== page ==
In the year after I earned my PhD, I spent a lot of time trying to figure out who I am as a professional. I would introduce myself as “Sandlin, I recently earned by Ph.D. in Molecular Virology,” to people at networking events and meet with something between silence and panic. Someone gave me the advice to present myself in a way that allows people to help and connect with me. For example, I had a much easier time convincing people that I could be a top notch writer than that they wanted to hire the world’s leading expert in native SV40 large T antigen purification.
My time in graduate school taught me a lot of things that weren’t written up in my final dissertation, and identifying what those things were, and who was looking for those skills took quite a lot of experimentation. One thing that I quickly recognized was that I like writing, and that writing is an employable skill. As a result, I realized I needed to learn about careers for writers quickly, and a lot of the other writers and editors I was in touch with worked freelance. I decided to give it a go.
Deciding to be a freelance writer helped me (forced me?) to develop an array of professional skills that I’d never touched as a scientist, particularly in business. I was submitting enough invoices (charging clients for my time on projects) that I knew I needed to take out a business license. It’s empowering to be able to tell people “I’m self-employed.” It also requires you to keep track of your business expenses, file taxes and generally have some business savvy.
What surprised me about taking out my business license was that it empowered me to promote my business in a way that I hadn’t felt comfortable doing for my own skills. As a recent grad, I felt like I was bumming around, bugging people for opportunities. As a business owner, I could look for contracts, and that seemed like acceptable, professional conduct. It made sense to me that I should formally check in with editors that I hadn’t gotten contracts from, to remind them of our relationship. I also got to choose when I thought I would be able to stretch my skills. No one will hire you to do a job that you have no experience in, but they might give you a two week contract if you seem confident. Knowing that I was representing my business helped me to take calculated risks about taking contracts while trying to develop some professional experience.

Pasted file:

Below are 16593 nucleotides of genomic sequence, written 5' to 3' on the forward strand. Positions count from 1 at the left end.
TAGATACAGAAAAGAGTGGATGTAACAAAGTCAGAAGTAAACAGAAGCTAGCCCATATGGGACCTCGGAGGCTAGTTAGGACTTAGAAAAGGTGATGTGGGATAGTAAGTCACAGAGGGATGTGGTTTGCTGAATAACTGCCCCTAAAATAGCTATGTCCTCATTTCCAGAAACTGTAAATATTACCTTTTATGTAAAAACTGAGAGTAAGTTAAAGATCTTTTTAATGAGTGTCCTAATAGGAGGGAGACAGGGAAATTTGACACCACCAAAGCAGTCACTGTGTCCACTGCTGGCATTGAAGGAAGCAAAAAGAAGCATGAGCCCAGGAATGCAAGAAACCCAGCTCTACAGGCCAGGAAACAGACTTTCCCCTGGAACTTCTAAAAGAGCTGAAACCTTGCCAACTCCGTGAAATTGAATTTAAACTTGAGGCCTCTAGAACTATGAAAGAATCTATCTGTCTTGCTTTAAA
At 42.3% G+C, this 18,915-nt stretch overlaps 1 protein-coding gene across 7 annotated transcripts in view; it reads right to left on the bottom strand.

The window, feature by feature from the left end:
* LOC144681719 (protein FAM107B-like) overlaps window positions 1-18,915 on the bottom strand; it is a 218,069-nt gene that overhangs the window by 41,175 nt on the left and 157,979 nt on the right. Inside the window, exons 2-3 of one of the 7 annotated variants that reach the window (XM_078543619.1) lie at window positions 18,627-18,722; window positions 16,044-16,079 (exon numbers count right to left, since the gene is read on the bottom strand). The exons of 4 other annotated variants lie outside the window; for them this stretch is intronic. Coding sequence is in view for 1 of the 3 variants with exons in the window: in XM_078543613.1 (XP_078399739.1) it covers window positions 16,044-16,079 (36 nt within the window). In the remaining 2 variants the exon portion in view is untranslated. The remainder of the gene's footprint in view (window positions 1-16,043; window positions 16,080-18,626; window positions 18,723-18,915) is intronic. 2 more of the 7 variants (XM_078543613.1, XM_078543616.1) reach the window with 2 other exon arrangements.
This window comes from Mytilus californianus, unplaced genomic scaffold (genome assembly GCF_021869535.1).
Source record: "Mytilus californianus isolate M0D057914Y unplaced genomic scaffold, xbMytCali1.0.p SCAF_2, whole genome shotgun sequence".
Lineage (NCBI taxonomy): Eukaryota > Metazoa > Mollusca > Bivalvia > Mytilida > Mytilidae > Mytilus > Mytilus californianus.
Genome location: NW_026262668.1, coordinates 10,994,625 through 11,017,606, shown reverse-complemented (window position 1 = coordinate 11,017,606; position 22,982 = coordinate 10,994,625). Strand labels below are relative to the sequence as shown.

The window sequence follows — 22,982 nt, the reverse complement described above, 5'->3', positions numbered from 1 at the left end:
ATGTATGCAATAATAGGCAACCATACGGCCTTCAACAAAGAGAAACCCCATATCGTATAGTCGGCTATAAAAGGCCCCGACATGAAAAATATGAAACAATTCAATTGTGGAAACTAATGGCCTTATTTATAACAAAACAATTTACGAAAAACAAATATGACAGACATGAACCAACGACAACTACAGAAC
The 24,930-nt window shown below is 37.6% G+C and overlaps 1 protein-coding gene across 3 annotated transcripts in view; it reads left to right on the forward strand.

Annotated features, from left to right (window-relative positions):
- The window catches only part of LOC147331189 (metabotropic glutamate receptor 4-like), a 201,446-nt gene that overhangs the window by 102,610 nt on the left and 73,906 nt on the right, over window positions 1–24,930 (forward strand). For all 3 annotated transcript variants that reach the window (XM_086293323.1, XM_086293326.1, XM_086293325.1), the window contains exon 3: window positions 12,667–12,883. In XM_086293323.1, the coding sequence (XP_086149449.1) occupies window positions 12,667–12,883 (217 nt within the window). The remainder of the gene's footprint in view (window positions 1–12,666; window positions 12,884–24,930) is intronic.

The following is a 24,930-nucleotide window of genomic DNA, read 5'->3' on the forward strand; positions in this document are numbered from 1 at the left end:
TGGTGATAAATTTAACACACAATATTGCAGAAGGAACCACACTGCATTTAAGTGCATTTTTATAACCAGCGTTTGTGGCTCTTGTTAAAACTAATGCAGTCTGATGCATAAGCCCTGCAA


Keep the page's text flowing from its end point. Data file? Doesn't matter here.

Being in business for myself also made me think a lot harder about what contracts I would choose to take. For example, I could easily find editing contracts that would pay me ~$20/hour, which felt like a lot of money to a broke student. But I realized that the money needed to be divided between my taxes (~30%) and to cover my time in administration (which was usually just a few emails back and forth with editors, but add an hour or two per project). I wasn’t making $100 for 5 hours of work. It was $70 for a day’s work. When I could find work. Although I was willing to work in a variety of disciplines, this was partly out of necessity to keep even solid part-time work.
If I had wanted to make a life of working as a freelance writer, I would have needed to learn to juggle multiple projects, to court more different types of work, and generally been better at planning and managing the business of keeping a full time writer employed. This can be a really fun way to keep a hand in several different fields and to make choices about balancing your interests. I took contracts editing scientific manuscripts, writing Medline summaries, and curriculum writing. Personally, I never got past the feast or famine part of freelancing, and was very interested in finding a steady paycheck. In the end, I convinced one of my clients to hire me full time, so at the very least, freelancing proved to be an invaluable way to gain experience, to develop contacts, and to redefine myself professionally.
Freelancing wasn’t for me, but I was surprised at how easy it was to get into it. In the state of Washington, you need a social security number and $15 to become a business owner. Then you can tell your friends you are in business for yourself, too.
Sandlin Seguin, Ph.D. earned her doctorate in 2011 from the University of Pittsburgh. She currently works as a curriculum writer, writing career education materials.